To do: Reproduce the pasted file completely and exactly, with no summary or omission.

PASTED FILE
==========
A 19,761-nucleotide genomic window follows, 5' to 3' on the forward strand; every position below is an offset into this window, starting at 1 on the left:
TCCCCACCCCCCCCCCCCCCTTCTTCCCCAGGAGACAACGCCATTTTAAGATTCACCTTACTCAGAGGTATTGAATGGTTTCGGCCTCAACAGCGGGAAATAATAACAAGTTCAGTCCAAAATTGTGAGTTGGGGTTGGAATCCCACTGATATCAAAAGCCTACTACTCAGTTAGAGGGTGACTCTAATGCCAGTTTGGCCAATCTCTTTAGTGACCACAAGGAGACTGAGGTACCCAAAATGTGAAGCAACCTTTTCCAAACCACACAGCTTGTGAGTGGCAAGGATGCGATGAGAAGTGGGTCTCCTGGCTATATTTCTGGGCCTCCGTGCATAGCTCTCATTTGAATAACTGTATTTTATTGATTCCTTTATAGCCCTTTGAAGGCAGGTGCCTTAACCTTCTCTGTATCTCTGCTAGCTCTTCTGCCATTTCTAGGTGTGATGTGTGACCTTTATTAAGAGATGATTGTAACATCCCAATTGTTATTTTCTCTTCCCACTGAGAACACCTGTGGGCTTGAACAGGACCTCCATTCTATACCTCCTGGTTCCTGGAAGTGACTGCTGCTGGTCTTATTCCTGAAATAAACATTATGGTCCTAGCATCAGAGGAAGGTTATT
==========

A 19,761-nucleotide genomic window follows, 5' to 3' on the forward strand; every position below is an offset into this window, starting at 1 on the left:
TCCCCACCCCCCCCCCCCCCTTCTTCCCCAGGAGACAACGCCATTTTAAGATTCACCTTACTCAGAGGTATTGAATGGTTTCGGCCTCAACAGCGGGAAATAATAACAAGTTCAGTCCAAAATTGTGAGTTGGGGTTGGAATCCCACTGATATCAAAAGCCTACTACTCAGTTAGAGGGTGACTCTAATGCCAGTTTGGCCAATCTCTTTAGTGACCACAAGGAGACTGAGGTACCCAAAATGTGAAGCAACCTTTTCCAAACCACACAGCTTGTGAGTGGCAAGGATGCGATGAGAAGTGGGTCTCCTGGCTATATTTCTGGGCCTCCGTGCATAGCTCTCATTTGAATAACTGTATTTTATTGATTCCTTTATAGCCCTTTGAAGGCAGGTGCCTTAACCTTCTCTGTATCTCTGCTAGCTCTTCTGCCATTTCTAGGTGTGATGTGTGACCTTTATTAAGAGATGATTGTAACATCCCAATTGTTATTTTCTCTTCCCACTGAGAACACCTGTGGGCTTGAACAGGACCTCCATTCTATACCTCCTGGTTCCTGGAAGTGACTGCTGCTGGTCTTATTCCTGAAATAAACATTATGGTCCTAGCATCAGAGGAAGGTTATT